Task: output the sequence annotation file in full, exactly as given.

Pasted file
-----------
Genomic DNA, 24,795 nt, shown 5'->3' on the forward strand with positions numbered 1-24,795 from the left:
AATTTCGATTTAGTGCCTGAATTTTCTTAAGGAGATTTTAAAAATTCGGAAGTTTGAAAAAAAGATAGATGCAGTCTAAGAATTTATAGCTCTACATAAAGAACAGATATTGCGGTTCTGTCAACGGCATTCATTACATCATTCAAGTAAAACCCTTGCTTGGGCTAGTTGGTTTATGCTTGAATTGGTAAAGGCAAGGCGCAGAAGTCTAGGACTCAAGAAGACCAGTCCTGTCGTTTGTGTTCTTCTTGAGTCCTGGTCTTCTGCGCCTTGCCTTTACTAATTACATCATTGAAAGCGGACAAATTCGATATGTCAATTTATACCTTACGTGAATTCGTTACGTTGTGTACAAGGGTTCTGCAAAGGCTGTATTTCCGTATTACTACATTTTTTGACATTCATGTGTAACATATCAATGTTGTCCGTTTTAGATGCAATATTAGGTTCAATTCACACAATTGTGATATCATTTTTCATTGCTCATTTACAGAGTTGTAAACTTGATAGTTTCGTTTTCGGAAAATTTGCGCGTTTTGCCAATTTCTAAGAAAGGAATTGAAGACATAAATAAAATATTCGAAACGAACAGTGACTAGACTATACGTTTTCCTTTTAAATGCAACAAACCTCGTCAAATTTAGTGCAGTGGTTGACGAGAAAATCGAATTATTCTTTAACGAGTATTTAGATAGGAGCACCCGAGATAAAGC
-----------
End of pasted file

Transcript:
Genomic DNA, 24,795 nt, shown 5'->3' on the forward strand with positions numbered 1-24,795 from the left:
AATTTCGATTTAGTGCCTGAATTTTCTTAAGGAGATTTTAAAAATTCGGAAGTTTGAAAAAAAGATAGATGCAGTCTAAGAATTTATAGCTCTACATAAAGAACAGATATTGCGGTTCTGTCAACGGCATTCATTACATCATTCAAGTAAAACCCTTGCTTGGGCTAGTTGGTTTATGCTTGAATTGGTAAAGGCAAGGCGCAGAAGTCTAGGACTCAAGAAGACCAGTCCTGTCGTTTGTGTTCTTCTTGAGTCCTGGTCTTCTGCGCCTTGCCTTTACTAATTACATCATTGAAAGCGGACAAATTCGATATGTCAATTTATACCTTACGTGAATTCGTTACGTTGTGTACAAGGGTTCTGCAAAGGCTGTATTTCCGTATTACTACATTTTTTGACATTCATGTGTAACATATCAATGTTGTCCGTTTTAGATGCAATATTAGGTTCAATTCACACAATTGTGATATCATTTTTCATTGCTCATTTACAGAGTTGTAAACTTGATAGTTTCGTTTTCGGAAAATTTGCGCGTTTTGCCAATTTCTAAGAAAGGAATTGAAGACATAAATAAAATATTCGAAACGAACAGTGACTAGACTATACGTTTTCCTTTTAAATGCAACAAACCTCGTCAAATTTAGTGCAGTGGTTGACGAGAAAATCGAATTATTCTTTAACGAGTATTTAGATAGGAGCACCCGAGATAAAGC